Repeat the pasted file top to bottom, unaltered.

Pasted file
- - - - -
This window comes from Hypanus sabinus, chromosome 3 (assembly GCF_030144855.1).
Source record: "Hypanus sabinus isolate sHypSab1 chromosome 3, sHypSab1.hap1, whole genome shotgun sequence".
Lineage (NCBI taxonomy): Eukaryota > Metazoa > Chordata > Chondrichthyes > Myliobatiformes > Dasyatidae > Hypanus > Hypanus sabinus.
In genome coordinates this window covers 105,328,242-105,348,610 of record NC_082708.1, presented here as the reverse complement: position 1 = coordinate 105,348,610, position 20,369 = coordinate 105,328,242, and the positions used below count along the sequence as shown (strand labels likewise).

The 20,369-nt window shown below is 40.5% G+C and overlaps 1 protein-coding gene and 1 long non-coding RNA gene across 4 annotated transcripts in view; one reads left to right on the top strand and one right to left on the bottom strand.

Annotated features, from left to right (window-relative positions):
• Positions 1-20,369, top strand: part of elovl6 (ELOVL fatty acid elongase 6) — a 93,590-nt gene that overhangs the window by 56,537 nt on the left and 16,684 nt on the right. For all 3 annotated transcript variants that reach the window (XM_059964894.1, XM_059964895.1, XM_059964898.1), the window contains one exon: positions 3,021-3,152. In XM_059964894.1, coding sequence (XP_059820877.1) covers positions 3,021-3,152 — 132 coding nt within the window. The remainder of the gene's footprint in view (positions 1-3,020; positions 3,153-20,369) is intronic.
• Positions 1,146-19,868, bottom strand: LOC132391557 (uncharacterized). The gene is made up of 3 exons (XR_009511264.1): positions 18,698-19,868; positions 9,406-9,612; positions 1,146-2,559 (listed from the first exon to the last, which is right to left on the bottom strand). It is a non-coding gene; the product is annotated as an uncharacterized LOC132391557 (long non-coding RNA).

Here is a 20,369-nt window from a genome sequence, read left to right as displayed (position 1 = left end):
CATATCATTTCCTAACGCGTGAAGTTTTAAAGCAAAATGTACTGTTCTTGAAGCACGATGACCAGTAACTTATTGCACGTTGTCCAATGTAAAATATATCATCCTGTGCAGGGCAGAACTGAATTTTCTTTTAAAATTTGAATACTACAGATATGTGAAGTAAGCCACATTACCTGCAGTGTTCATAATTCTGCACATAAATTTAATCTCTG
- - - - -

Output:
This window comes from Hypanus sabinus, chromosome 3 (assembly GCF_030144855.1).
Source record: "Hypanus sabinus isolate sHypSab1 chromosome 3, sHypSab1.hap1, whole genome shotgun sequence".
Lineage (NCBI taxonomy): Eukaryota > Metazoa > Chordata > Chondrichthyes > Myliobatiformes > Dasyatidae > Hypanus > Hypanus sabinus.
In genome coordinates this window covers 105,328,242-105,348,610 of record NC_082708.1, presented here as the reverse complement: position 1 = coordinate 105,348,610, position 20,369 = coordinate 105,328,242, and the positions used below count along the sequence as shown (strand labels likewise).

The 20,369-nt window shown below is 40.5% G+C and overlaps 1 protein-coding gene and 1 long non-coding RNA gene across 4 annotated transcripts in view; one reads left to right on the top strand and one right to left on the bottom strand.

Annotated features, from left to right (window-relative positions):
• Positions 1-20,369, top strand: part of elovl6 (ELOVL fatty acid elongase 6) — a 93,590-nt gene that overhangs the window by 56,537 nt on the left and 16,684 nt on the right. For all 3 annotated transcript variants that reach the window (XM_059964894.1, XM_059964895.1, XM_059964898.1), the window contains one exon: positions 3,021-3,152. In XM_059964894.1, coding sequence (XP_059820877.1) covers positions 3,021-3,152 — 132 coding nt within the window. The remainder of the gene's footprint in view (positions 1-3,020; positions 3,153-20,369) is intronic.
• Positions 1,146-19,868, bottom strand: LOC132391557 (uncharacterized). The gene is made up of 3 exons (XR_009511264.1): positions 18,698-19,868; positions 9,406-9,612; positions 1,146-2,559 (listed from the first exon to the last, which is right to left on the bottom strand). It is a non-coding gene; the product is annotated as an uncharacterized LOC132391557 (long non-coding RNA).

Here is a 20,369-nt window from a genome sequence, read left to right as displayed (position 1 = left end):
CATATCATTTCCTAACGCGTGAAGTTTTAAAGCAAAATGTACTGTTCTTGAAGCACGATGACCAGTAACTTATTGCACGTTGTCCAATGTAAAATATATCATCCTGTGCAGGGCAGAACTGAATTTTCTTTTAAAATTTGAATACTACAGATATGTGAAGTAAGCCACATTACCTGCAGTGTTCATAATTCTGCACATAAATTTAATCTCTG